It should say that I will be back on “Thursday September 18th.” I’m at Grand Marais for a few days, and I would change that message from here if I could – but it’s not that kind of machine. I can’t change the message without being there.

So just please be advised that I intend to be in the office again starting on Thursday the 18th of September. I suppose I’ll try to call everyone who is on my schedule that day to make sure they are not confused by the message. The names and phone numbers should be here with me on my Palm Pilot.

The fact that I made that error tends to support the proposition that I really needed a couple of days off.

It was a chilly and misty day today at Grand Marais. Not good for outdoor activities. I spent several hours with my wife sipping premium coffee at the Java Moose, and reading an edition of Carl Sandburg’s biography of Abraham Lincoln. I’ve been working on that book off and on for years. It’s slow going, very intense and detail filled. I’m still only about half way through.

This evening the sky began to clear and we were able to watch the full moon rise over the harbor, while having dinner at the Angry Trout. It was very beautiful. Tomorrow is supposed to be warmer and sunny. For tonight we are snug and comfortable in our little pop-up camper.

September 10th and 11th

I’m working late here in the office this September 11th evening. It was a funky day, seven years after the big attack on our country. I was wall to wall all day with appointments, and the phone rang constantly. I finally gave up on the phone. I just could not keep up. I don’t think that’s ever happened before. Strangely, only about one caller in ten actually leaves a message. I have managed to call most of them back, but I really wonder about the others. If it was important enough to call in the first place, then why no message?

I have to share this with you all. While September 11th is a sad anniversary, so is September 10th. On that day in 1897 a taxi driver in London, England, became the first person in the world ever to be arrested for drunk driving — after slamming his vehicle into a building.

If I at all can I would like to get to the north shore for a peek at some fall colors. I might run away and try it this weekend. I’m up to date with most of my work. I can’t keep up with the calls in any event, and staying home would not fix that. These are the most desperate times I have seen in my lifetime; but I’ll be able to help more people if I take care of myself. I keep telling my kids: when the plane loses pressure and the oxygen masks come down, put the mask on yourself first. Then put the mask on your children or others who are in your care. The person who is first to pass out is no longer able to help others.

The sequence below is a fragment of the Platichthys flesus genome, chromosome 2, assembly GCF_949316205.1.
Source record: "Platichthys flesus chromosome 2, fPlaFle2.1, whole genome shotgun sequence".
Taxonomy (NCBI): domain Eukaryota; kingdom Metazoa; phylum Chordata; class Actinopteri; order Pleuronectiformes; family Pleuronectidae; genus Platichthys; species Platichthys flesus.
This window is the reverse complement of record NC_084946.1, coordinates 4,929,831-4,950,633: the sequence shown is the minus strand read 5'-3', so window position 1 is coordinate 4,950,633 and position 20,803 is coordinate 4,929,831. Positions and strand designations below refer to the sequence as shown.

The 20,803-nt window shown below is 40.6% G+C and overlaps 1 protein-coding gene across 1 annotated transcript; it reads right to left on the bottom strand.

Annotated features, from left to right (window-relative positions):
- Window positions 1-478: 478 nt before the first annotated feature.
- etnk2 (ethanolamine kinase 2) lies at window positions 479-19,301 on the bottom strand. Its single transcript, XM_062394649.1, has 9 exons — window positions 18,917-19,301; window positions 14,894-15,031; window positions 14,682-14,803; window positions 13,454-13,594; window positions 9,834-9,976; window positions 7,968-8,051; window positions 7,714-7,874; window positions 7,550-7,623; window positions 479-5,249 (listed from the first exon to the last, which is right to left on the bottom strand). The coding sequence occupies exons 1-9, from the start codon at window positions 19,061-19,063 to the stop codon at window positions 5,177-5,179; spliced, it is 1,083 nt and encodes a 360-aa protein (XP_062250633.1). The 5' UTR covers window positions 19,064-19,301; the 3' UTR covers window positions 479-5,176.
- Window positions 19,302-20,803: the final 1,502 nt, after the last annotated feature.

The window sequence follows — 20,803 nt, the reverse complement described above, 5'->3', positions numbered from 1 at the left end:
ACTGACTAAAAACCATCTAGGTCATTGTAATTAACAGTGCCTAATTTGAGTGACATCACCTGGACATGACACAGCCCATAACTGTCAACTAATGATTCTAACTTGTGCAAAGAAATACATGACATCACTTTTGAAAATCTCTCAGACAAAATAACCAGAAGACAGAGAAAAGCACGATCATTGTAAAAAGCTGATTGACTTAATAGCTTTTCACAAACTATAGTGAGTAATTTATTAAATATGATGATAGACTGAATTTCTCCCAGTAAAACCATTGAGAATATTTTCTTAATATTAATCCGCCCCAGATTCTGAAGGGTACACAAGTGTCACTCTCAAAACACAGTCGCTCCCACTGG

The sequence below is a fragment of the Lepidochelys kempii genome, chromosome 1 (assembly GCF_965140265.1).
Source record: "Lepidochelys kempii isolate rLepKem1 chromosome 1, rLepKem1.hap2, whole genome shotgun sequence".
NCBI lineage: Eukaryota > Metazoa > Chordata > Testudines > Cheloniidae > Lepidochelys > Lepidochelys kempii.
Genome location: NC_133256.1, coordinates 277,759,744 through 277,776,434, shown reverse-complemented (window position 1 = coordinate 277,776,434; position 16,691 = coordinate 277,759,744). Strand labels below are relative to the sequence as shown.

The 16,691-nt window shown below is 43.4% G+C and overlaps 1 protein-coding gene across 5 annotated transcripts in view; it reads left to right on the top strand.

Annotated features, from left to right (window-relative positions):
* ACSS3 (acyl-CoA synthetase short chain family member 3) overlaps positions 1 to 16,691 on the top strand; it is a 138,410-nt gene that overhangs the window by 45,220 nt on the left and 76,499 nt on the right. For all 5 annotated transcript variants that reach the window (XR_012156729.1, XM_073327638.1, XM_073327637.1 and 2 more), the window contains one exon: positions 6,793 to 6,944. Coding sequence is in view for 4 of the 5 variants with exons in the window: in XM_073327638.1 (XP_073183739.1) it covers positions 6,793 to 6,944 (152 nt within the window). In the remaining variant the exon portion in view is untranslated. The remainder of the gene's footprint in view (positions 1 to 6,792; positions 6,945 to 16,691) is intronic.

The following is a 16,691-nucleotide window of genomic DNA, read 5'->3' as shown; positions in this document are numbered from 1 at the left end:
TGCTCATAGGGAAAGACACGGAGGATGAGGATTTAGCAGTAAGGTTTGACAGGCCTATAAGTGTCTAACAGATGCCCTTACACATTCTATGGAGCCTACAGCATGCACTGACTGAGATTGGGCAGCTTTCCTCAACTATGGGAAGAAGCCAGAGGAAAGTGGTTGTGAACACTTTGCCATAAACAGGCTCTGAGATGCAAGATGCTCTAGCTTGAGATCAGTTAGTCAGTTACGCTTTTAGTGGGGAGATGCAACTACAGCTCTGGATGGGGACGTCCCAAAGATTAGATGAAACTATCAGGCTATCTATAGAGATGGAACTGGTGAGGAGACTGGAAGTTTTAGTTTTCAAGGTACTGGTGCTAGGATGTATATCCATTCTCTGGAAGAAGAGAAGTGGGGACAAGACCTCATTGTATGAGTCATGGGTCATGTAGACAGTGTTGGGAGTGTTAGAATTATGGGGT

Consumer Bankruptcy Up 48% in July

A few weeks ago I bookmarked an article posted on Twin Cities Daily Planet which indicated that bankrupty filings in Minnesota are up almost 30% for May and June of 2008 as compared to May and June of 2007. I thought it has seemed to be pretty busy around here, but I still thought the percentage was surprisingly high. Had someone told me in January of 2006, right after the “reform” legislation had gone into effect that this was going to happen, I don’t think I would have believed it. The standard wisdom at that time was that bankruptcy lawyers might be about out of business. In fact, many lawyers quit practicing bankruptcy law at that time. The new law was called BAPCPA (Bankruptcy Abuse Prevention and Consumer Protection Act). In my opinion, the only abuse that was going on was that perpetrated by the credit industry, and the only protection provided was for them and not consumers.

Earlier this week I received a copy of Consumer Bankruptcy News, one of those old fashioned publications that is still printed on paper. In the lower right corner of page 7 was an item stating that nation-wide bankruptcy filings were up 48% in July 2008 as compared to July 2007. There were 94,124 consumer filings in July and 82,770 in June this year. That would be as if everybody in Bloomington, Minnesota and in Duluth Minnesota combined had filed for bankruptcy in June or July. If that keeps up, I would assume that for August it would be as if everybody in Rochester, Minnesota had filed for bankruptcy.